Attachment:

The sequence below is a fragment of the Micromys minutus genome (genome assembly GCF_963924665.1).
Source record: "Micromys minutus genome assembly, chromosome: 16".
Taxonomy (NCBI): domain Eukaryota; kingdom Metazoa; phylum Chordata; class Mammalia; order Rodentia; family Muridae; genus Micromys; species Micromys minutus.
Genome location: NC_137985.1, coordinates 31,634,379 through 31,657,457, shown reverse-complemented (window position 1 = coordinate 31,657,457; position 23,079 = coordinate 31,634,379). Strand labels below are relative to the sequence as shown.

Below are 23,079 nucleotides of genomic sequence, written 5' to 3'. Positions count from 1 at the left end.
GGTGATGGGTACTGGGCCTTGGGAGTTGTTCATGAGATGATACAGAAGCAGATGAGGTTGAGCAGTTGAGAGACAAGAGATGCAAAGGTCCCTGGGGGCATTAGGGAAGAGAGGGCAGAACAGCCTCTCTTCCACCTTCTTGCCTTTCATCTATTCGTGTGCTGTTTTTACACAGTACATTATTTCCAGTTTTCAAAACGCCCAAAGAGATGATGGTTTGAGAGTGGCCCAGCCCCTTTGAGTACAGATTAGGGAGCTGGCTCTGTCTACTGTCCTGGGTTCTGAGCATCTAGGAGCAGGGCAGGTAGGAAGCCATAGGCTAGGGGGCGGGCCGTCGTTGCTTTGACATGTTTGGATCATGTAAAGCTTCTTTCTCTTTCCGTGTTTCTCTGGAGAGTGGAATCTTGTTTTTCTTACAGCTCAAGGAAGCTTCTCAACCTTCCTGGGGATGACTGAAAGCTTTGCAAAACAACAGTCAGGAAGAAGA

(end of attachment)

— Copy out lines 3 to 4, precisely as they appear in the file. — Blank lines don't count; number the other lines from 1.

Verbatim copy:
Taxonomy (NCBI): domain Eukaryota; kingdom Metazoa; phylum Chordata; class Mammalia; order Rodentia; family Muridae; genus Micromys; species Micromys minutus.
Genome location: NC_137985.1, coordinates 31,634,379 through 31,657,457, shown reverse-complemented (window position 1 = coordinate 31,657,457; position 23,079 = coordinate 31,634,379). Strand labels below are relative to the sequence as shown.